• After drinking their fill, will splash themselves with water and mud, wash their young, and sometimes play, and roll in the mud.
      • Populations of these water-loving creatures may inhabit desert areas, using their tusks and trunk to dig for water under dry river beds.
      • The knowledge of where to find water is handed down from one generation to another.
    • How much do they eat and drink?
      • They eat up to 650 pounds a day (3000 hamburgers)
      • They drink about 200 liters of water a day (100 bottles of soda)
    • Do they work?
      • Yes
      • Asian Elephants are intelligent (smart)
      • They are used by Asian people to knock down trees and carry them out of the jungle
    • Elephants live on the continent of Africa and Asia.
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    • Classification
      • There are three living species:
        • the African Bush Elephant,
        • the African Forest Elephant and
        • the Asian Elephant (also known as the Indian Elephant).
      Asian and African elephants . Asian and African elephants .
    • African Elephants African elephants have large ears shaped like the continent of Africa. The long trunk is used to get food and water. The male and female both have ivory tusks. Their skin is wrinkly gray-brown and almost hairless.
    • Asian Elephant
      • The Asian elephant is smaller than the African elephant.
      • Only male Asian elephants have tusks.
      • Just like the African elephant, the Asian elephant has big ears.
      • The ears not only help the elephant to hear well, but they also use them to help get rid of excess body heat.
      • The flap them back and forth like a fan. Their skin is wrinkled, gray-brown with almost no hair.
    • How big do they get?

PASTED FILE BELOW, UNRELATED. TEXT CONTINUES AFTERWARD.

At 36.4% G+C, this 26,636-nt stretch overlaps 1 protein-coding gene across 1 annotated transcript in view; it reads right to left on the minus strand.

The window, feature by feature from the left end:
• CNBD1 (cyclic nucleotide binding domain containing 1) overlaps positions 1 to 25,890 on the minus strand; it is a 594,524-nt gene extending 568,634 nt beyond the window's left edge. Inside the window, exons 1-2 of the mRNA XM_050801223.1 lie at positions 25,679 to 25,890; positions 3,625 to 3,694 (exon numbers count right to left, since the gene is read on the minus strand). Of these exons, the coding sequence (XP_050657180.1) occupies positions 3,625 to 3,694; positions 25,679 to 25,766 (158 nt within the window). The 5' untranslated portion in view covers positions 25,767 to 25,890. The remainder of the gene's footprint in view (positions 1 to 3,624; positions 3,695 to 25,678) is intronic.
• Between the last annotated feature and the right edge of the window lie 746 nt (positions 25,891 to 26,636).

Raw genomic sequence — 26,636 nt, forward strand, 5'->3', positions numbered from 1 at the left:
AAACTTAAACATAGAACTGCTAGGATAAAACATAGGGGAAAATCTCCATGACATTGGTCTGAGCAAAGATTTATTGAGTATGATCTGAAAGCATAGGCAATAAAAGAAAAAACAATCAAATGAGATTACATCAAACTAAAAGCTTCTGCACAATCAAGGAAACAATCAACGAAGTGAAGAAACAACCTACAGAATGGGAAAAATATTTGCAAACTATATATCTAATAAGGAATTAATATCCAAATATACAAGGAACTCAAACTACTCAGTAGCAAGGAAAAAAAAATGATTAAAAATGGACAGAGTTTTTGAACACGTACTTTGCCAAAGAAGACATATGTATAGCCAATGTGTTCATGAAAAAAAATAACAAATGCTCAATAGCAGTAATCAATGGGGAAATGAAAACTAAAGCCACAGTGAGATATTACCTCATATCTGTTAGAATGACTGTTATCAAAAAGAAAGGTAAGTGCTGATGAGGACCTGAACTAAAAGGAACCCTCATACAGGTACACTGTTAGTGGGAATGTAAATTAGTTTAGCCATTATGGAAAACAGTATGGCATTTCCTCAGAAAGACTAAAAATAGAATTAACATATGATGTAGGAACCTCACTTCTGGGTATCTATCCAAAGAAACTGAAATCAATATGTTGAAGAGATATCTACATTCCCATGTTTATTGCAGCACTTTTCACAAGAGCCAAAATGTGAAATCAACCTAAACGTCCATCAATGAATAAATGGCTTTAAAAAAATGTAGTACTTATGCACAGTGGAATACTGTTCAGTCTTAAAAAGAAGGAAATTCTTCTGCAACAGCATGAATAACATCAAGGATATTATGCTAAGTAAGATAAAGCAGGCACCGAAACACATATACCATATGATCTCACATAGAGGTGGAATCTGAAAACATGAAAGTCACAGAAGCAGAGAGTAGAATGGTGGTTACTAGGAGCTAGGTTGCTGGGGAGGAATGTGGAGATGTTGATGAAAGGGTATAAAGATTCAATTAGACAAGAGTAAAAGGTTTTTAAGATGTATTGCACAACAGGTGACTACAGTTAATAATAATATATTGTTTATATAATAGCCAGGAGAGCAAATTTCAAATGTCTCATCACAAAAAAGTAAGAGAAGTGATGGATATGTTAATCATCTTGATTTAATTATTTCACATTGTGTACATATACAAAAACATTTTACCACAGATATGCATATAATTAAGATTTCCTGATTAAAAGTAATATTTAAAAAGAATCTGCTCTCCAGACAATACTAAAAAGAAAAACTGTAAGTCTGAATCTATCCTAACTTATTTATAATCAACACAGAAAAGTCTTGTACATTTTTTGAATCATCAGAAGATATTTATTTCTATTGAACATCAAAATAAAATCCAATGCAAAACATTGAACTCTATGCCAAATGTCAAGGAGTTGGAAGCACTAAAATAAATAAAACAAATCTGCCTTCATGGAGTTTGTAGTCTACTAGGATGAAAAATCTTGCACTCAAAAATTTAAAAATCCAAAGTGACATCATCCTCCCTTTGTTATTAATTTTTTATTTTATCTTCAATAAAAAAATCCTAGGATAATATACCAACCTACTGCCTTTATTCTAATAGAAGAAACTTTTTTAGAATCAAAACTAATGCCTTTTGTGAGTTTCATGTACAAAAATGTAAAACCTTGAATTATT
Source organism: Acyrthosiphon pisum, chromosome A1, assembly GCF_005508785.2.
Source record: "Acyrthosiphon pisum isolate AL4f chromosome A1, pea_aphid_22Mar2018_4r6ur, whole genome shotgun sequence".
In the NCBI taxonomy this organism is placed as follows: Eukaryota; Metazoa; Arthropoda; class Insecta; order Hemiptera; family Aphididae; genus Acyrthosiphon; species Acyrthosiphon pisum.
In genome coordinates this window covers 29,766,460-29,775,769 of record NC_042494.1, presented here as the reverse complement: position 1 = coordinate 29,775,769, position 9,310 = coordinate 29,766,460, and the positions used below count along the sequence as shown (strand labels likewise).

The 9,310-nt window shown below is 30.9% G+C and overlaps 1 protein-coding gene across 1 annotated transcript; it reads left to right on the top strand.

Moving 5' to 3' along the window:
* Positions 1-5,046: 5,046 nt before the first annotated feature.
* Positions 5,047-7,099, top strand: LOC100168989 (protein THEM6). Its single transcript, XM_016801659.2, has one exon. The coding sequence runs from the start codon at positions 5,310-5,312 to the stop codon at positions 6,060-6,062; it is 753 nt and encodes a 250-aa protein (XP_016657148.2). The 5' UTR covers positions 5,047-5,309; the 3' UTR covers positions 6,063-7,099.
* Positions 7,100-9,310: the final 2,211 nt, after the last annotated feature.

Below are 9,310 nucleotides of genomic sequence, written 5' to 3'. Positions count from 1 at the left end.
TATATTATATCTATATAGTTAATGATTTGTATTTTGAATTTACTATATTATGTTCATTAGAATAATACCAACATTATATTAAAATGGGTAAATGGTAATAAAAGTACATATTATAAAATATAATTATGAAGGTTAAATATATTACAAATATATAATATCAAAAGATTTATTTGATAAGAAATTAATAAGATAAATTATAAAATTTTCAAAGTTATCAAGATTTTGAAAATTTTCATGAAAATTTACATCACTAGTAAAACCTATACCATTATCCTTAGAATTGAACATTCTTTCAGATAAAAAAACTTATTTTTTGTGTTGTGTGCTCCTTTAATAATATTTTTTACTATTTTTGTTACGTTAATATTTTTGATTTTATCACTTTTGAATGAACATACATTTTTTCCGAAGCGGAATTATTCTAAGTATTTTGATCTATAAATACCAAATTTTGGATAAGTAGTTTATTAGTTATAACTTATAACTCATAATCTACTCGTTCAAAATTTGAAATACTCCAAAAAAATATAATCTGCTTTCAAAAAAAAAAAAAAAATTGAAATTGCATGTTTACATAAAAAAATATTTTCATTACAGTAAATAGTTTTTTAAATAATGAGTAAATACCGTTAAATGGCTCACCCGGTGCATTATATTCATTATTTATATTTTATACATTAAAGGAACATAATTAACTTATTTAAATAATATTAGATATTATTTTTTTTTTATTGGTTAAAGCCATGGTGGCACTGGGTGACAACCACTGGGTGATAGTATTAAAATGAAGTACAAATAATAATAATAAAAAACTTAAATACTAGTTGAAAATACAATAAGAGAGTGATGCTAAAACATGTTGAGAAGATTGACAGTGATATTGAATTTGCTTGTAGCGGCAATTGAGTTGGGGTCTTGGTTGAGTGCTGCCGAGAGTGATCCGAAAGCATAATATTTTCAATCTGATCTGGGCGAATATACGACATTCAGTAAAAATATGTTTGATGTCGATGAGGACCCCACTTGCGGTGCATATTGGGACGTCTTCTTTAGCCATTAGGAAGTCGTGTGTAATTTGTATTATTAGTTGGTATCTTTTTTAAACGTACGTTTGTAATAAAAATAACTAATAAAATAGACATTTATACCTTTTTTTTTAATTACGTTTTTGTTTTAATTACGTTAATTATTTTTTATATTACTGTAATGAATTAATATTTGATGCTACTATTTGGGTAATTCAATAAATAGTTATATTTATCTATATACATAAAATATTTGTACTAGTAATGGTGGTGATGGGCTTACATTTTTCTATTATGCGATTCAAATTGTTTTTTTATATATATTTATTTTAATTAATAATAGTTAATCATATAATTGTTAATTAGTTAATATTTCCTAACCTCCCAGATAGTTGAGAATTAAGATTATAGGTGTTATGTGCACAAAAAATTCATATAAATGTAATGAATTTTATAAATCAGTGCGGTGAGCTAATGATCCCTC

• African
        • Height: 13 feet (2 men)
        • Weight: 16,500 pounds (4 large cars)
        • Babies weigh 265 pounds (6 Gisselles)
      • Asian / Indian
        • A little smaller
    • Baby Elephants
      • A baby elephant is called a calf.
      • A newborn elephant weighs about 110kg.
      • It is covered in hair.
      • Baby elephants stay in the group until they are about
      • ten years old.
    • Babies
      • Elephants feed and bathe and protect their babies.
      • The mother gives birth to a baby every 5 years and it only has one at a time.
      • Calves continue nursing for at least two years. The mothers feed their babies by giving them milk.
      • Nursing means they give milk.
      • When a baby elephant is born, it spends most of its time underneath its mother.
      • The entire herd takes care of all the babies.
    • Facts About the African Elephant
      • The African elephant is the largest land animal.
      • They are excellent swimmers.
      • The have few natural enemies, with the exception of man.
      • They are in danger of extinction due to loss of habitat and poachers after their ivory tusks.
    • Facts About the Asian Elephant
      • The Asian elephant is used mostly for labor, few live in the wild.
      • They can live up to 70 years old.
      • They are excellent swimmers.
      • They are in danger of extinction due to loss of habitat and poachers after their ivory tusks.
    • Are they an endangered species?
      • Yes
      • There are only about 600,000 African and 40,000 Asian Elephants
      • People kill elephants so they can use their tusks (2 long front teeth made of ivory) to make
        • Jewelry
        • Piano keys
        • Weapons
      • 1979 to 1989 about 700,000 elephants were killed (over half of the population)
      • Elephants are beautiful animals.
      • People are trying to save their habitat and
      • protect them.
      • Without help all the world’s elephants will die.
    • Hand-coloured engraving drawn by H.Gobin and engraved by Ramus